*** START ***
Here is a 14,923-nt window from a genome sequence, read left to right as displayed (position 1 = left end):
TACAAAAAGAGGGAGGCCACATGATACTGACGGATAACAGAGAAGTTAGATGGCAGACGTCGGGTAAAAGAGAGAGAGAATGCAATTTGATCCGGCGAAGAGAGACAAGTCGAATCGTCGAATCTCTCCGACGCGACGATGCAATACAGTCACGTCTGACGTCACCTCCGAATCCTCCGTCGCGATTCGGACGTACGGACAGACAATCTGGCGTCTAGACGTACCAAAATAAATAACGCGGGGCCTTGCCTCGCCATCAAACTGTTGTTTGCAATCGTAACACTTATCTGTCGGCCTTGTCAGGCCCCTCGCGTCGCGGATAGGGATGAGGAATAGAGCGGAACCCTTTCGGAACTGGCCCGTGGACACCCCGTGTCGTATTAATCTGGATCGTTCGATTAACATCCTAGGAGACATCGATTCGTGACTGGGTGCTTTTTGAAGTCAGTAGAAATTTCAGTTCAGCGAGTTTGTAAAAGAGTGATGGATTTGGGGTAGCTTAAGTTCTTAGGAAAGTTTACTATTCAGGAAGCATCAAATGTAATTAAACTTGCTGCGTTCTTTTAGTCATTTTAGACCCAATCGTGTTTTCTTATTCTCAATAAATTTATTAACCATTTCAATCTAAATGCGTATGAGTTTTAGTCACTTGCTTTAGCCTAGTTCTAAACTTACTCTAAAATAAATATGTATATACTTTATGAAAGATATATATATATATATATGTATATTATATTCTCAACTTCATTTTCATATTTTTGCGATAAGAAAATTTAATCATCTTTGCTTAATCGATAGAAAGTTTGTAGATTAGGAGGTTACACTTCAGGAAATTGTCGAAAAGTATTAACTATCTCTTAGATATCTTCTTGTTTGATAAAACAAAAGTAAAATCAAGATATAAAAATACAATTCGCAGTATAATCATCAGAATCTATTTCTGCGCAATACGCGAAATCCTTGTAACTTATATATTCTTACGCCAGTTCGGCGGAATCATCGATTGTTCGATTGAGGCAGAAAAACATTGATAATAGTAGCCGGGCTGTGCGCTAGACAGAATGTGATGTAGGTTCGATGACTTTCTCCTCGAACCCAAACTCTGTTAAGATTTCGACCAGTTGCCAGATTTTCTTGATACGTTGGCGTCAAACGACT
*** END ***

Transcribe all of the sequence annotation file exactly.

Here is a 14,923-nt window from a genome sequence, read left to right as displayed (position 1 = left end):
TACAAAAAGAGGGAGGCCACATGATACTGACGGATAACAGAGAAGTTAGATGGCAGACGTCGGGTAAAAGAGAGAGAGAATGCAATTTGATCCGGCGAAGAGAGACAAGTCGAATCGTCGAATCTCTCCGACGCGACGATGCAATACAGTCACGTCTGACGTCACCTCCGAATCCTCCGTCGCGATTCGGACGTACGGACAGACAATCTGGCGTCTAGACGTACCAAAATAAATAACGCGGGGCCTTGCCTCGCCATCAAACTGTTGTTTGCAATCGTAACACTTATCTGTCGGCCTTGTCAGGCCCCTCGCGTCGCGGATAGGGATGAGGAATAGAGCGGAACCCTTTCGGAACTGGCCCGTGGACACCCCGTGTCGTATTAATCTGGATCGTTCGATTAACATCCTAGGAGACATCGATTCGTGACTGGGTGCTTTTTGAAGTCAGTAGAAATTTCAGTTCAGCGAGTTTGTAAAAGAGTGATGGATTTGGGGTAGCTTAAGTTCTTAGGAAAGTTTACTATTCAGGAAGCATCAAATGTAATTAAACTTGCTGCGTTCTTTTAGTCATTTTAGACCCAATCGTGTTTTCTTATTCTCAATAAATTTATTAACCATTTCAATCTAAATGCGTATGAGTTTTAGTCACTTGCTTTAGCCTAGTTCTAAACTTACTCTAAAATAAATATGTATATACTTTATGAAAGATATATATATATATATATGTATATTATATTCTCAACTTCATTTTCATATTTTTGCGATAAGAAAATTTAATCATCTTTGCTTAATCGATAGAAAGTTTGTAGATTAGGAGGTTACACTTCAGGAAATTGTCGAAAAGTATTAACTATCTCTTAGATATCTTCTTGTTTGATAAAACAAAAGTAAAATCAAGATATAAAAATACAATTCGCAGTATAATCATCAGAATCTATTTCTGCGCAATACGCGAAATCCTTGTAACTTATATATTCTTACGCCAGTTCGGCGGAATCATCGATTGTTCGATTGAGGCAGAAAAACATTGATAATAGTAGCCGGGCTGTGCGCTAGACAGAATGTGATGTAGGTTCGATGACTTTCTCCTCGAACCCAAACTCTGTTAAGATTTCGACCAGTTGCCAGATTTTCTTGATACGTTGGCGTCAAACGACT